Country Facts and Folklore
By Andy Reddick


Carry Nation was famous around 1900, when as a prominent, vocal Kansas temperance leader, she and her followers raided several saloons with hatchets.

Years before, women in Van Buren County led similar raids on taverns in Bonaparte and Pittsburg. Marsha Wagner in Bonaparte has been known to portray the lady who broke up taverns in that city. (And she’s good at it!)

When Pittsburg was raided in October of 1856, fifteen women wrecked two stores and one dwelling. These ladies were concerned over the volume of whiskey being sold in the establishments to their men, whom they wanted sober, accounted for, and at home. The Pittsburg women destroyed the liquor and made a shambles out of the stores. When they discovered a barrel of whiskey in the basement of the Des Moines River Improvement Outlet, they rolled the barrel outdoors and split it open with an axe. They found a 15-gallon jug of whiskey under the bed of the owner of the building, which they poured into the street, and kept the jug.

Next day, the sheriff came to Pittsburg with warrants for the arrest of the fifteen women, and for two men who had helped them. The men had watched them with hands in pocket offering no assistance, but were considered "guilty by association."

Prominent lawyers defended them, but the prosecution had also hired excellent attorneys, so that excitement mounted during the hearing. The courtroom was packed with spectators, about evenly divided in terms of favor. But when one of the attorneys made a negative remark about women in general, the court had all it could do to prevent a riot.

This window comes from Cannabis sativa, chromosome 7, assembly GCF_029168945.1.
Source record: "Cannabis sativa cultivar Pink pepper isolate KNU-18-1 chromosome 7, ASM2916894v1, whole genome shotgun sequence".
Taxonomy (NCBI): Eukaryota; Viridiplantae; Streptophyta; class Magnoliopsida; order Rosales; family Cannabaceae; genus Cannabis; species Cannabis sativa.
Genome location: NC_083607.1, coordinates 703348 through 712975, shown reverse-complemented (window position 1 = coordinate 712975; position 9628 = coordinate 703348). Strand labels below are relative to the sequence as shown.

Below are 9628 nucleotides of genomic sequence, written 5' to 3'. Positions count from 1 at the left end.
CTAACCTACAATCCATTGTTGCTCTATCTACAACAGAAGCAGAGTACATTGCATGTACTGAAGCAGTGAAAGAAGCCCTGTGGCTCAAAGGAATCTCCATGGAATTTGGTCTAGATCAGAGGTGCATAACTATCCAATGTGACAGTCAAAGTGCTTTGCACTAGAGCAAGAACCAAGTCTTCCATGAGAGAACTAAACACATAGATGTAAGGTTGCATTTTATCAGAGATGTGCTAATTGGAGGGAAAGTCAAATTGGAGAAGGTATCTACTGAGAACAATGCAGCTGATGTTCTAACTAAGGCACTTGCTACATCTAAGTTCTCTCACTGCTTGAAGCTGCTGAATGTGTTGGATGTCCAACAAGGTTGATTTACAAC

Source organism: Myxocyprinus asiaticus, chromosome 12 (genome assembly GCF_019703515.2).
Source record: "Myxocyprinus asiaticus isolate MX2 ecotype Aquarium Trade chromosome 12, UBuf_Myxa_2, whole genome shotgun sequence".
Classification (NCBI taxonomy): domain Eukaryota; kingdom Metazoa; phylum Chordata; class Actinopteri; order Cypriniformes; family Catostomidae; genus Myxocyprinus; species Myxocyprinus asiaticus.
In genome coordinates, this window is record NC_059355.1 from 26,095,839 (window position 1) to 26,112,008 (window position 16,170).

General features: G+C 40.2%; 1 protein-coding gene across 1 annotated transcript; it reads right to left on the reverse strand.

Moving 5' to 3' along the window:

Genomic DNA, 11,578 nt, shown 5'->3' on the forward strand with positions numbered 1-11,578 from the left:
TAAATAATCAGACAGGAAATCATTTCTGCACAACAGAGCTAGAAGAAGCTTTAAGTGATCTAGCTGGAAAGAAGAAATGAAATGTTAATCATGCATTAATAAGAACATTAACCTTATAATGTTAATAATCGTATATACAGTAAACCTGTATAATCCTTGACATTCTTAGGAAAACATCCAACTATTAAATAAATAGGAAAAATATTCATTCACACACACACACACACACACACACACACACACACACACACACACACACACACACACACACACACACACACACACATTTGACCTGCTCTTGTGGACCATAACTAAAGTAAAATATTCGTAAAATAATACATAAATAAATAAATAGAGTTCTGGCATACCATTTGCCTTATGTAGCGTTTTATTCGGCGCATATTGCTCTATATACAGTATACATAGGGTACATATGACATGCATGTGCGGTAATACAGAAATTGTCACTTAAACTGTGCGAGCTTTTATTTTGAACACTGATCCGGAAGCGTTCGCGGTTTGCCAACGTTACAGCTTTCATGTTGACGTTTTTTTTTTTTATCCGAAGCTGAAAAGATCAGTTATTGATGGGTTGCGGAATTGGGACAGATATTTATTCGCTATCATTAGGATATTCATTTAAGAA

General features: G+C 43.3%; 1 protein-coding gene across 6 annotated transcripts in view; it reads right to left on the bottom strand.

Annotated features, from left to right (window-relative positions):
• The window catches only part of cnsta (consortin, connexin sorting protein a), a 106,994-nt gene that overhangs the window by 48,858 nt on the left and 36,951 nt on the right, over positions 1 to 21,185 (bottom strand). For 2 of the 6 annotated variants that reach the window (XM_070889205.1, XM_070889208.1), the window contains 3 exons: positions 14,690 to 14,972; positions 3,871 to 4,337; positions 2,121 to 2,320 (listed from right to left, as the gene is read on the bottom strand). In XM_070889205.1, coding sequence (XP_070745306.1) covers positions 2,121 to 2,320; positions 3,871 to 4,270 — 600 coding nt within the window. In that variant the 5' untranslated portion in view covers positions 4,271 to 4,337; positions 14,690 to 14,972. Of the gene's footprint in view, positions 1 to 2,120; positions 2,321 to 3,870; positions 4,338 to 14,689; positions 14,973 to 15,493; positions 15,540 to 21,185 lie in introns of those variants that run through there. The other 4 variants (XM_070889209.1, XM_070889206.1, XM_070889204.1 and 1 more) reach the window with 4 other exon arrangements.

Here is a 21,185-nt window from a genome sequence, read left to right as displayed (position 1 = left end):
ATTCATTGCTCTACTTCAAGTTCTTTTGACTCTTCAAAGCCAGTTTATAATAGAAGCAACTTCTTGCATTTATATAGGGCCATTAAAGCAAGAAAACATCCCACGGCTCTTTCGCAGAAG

In 15 minutes the jury reach a verdict. They found the men "not guilty" and the women "guilty as charged," set the fine for the entire group at $5, then proceeded to pay it with money they had collected from among themselves. However, Ralph Arnold says that the trial must have been held in a Justice of Peace Court, because there is no record of this case ever going to trial at the Van Buren County Court House.

Less than a decade after the Pittsburg raid, William Funk and his son Charles opened a four-story distillery just south of their three-story steam flour mill on the west bank of the Des Moines River. Although the flour mill operated until 1908, the distillery ran only a few years during the Civil War. Ironically, the building stood along the river as a reminder for nearly a century.

Another distilling venture at Black Hawk, next to New Market, across from Iowaville, was a mile above Selma and operated from 1848-1861. Iowa’s tax levies on distilled liquor caused the angered owner to move the operation to Idaho where he made millions.

Thus, Iowa taxes and the aggressive Van Buren County temperance ladies proved too much for the whiskey makers.

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Contributed to the Van Buren Co. IAGenWeb Project by Andy Reddick